Ruth Goller Interview
Bassist and composer Ruth Goller talks about her forthcoming debut album Skylla, which is released on 9th July.
As a bassist, what was it that first attracted you to the lower register?
I have always enjoyed low register sounds. I used to play the violin as a child, and still find high pitched violin painful to my ears. I think I am calm and soft-spoken, so hearing low calming sounds is natural to me. I like low vibrations. I like to hold the double-bass or electric bass and feel the earth vibrating underneath me.
What inspired you to create your album Skylla?
I was asked to be a part of a writing series called ‘This is our music’. We were asked to contribute one tune a month, which gave me an incentive to write regularly, which (as for a lot of musicians) can be difficult. The first track I wrote was Often they came to visit, even just to see how she was (M1). I came home late the night before, returning from abroad via plane. My bass had detuned inside the soft case and I started playing around with de-tuned harmonics. It was a fresh sound, as suddenly when you de-tune your instrument randomly, you have to rely completely on your ears, rather than finger-memory and coincidences can turn into melodies, chosen by what you truly like. I added layers of vocals on top and liked the outcome. I decided to write a tune in this manner for the rest of the series. By the end of the year, I had written an album.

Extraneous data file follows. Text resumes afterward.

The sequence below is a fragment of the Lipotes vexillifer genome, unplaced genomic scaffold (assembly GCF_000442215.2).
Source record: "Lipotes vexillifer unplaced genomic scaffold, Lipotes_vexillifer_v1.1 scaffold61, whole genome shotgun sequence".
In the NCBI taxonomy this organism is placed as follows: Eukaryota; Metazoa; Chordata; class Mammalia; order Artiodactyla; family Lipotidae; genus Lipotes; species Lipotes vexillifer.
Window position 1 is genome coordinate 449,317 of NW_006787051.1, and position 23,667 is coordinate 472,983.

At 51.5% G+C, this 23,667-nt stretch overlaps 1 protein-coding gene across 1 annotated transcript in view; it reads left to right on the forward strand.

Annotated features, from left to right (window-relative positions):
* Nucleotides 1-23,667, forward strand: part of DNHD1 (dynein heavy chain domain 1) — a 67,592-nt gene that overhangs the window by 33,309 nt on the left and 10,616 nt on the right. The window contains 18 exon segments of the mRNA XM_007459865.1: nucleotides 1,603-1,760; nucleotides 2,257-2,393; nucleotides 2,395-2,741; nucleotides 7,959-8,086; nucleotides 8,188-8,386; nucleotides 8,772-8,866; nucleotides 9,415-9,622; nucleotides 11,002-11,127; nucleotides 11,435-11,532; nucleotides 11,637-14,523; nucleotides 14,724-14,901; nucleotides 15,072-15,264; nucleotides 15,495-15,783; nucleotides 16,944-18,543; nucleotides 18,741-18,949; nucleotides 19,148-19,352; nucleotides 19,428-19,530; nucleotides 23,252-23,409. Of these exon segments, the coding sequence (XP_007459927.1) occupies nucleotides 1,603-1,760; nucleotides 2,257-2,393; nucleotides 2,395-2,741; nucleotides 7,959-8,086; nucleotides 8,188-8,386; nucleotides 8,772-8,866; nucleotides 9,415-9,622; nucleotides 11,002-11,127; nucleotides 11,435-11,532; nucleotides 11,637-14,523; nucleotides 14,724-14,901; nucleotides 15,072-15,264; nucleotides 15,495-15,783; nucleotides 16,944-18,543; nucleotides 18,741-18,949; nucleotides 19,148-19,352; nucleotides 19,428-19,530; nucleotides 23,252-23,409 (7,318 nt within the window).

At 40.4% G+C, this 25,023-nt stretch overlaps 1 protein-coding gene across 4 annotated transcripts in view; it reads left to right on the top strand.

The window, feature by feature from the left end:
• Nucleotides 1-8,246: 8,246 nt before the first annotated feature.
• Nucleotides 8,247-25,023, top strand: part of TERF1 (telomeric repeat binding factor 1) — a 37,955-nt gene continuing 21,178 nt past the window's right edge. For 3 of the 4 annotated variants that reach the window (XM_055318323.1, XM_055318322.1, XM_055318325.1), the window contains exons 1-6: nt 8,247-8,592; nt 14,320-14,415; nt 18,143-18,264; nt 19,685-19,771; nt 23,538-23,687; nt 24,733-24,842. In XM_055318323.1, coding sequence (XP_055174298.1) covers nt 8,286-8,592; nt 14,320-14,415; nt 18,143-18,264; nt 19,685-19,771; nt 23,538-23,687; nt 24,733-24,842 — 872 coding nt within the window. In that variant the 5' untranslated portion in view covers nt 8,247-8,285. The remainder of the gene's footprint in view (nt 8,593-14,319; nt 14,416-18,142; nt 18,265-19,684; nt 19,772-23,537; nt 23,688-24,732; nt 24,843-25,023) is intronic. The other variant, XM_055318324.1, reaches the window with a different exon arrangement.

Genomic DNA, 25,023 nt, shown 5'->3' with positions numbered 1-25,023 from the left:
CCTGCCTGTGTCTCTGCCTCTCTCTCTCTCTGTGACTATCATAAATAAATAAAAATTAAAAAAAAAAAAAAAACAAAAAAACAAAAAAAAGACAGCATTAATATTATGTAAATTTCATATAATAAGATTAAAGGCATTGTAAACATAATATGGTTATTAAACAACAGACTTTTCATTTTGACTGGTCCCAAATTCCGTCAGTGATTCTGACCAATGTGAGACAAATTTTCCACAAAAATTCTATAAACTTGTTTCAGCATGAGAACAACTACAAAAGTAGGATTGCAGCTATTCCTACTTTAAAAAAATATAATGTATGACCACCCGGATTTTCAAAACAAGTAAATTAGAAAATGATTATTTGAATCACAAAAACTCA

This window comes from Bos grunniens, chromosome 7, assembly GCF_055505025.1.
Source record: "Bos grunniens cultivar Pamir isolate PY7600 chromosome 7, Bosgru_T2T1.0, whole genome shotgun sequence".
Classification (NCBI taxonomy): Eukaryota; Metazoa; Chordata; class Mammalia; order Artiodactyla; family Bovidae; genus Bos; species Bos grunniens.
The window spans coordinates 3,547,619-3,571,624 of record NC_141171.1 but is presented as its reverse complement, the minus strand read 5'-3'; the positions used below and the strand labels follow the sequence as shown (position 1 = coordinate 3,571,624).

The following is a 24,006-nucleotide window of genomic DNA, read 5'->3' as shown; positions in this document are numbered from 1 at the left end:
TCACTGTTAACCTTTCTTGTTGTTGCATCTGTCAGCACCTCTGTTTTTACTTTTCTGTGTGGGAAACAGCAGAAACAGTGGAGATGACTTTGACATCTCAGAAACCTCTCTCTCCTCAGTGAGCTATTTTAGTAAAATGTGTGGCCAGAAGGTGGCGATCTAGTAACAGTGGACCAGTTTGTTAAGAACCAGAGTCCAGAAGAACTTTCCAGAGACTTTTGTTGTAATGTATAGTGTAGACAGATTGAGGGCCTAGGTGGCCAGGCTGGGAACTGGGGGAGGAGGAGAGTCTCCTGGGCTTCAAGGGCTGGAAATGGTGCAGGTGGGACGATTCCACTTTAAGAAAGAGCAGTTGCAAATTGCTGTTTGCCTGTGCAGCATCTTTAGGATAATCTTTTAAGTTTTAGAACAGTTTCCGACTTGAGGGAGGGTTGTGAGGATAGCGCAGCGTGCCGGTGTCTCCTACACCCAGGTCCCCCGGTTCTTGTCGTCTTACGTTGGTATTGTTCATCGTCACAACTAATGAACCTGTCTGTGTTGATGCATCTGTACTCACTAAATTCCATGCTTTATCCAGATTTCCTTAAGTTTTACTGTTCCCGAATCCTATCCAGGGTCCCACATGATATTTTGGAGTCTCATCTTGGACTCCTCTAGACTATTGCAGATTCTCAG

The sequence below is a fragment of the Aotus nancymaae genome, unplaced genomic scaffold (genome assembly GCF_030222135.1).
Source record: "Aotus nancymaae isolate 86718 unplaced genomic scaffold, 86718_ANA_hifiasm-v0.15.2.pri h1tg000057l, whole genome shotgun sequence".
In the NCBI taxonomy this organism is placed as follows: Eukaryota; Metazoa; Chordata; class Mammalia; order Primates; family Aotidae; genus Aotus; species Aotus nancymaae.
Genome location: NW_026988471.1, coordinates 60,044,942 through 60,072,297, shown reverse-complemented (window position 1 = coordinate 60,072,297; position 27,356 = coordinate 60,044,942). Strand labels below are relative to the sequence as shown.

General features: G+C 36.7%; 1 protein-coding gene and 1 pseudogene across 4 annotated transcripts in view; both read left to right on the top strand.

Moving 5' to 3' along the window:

What have you done differently with your album that you haven’t done on other projects that you’ve worked on?
Everything about Skylla has been different as it happened out of complete coincidence, which now I know is more me, than anything else I have ever done. I have often tried to put a band together or plan to write music in a specific way, but when I didn’t, everything felt so much more connected to me.
What sorts of things have you learned in the process of creating your own album?
I have learned to trust my instincts and to let go of anything I know. Free fall can be a blessing if you can be brave.
What plans do you have for the future? Are you planning on doing more of your own projects?
For me this last year has been more difficult than any other year of my life. Not necessarily due to the pandemic, but because of other things that have happened. The pandemic certainly has made everything more difficult and frustrating, but hasn’t affected things that really matter to me.
Was there a place that you really wanted to go to during lockdown?
I come from the alps (the Dolomites) in the north of Italy. I have spent some time there during the pandemic. It is my sanctuary.
Interview by Charlie Anderson.
Photo: Paula Rae Gibson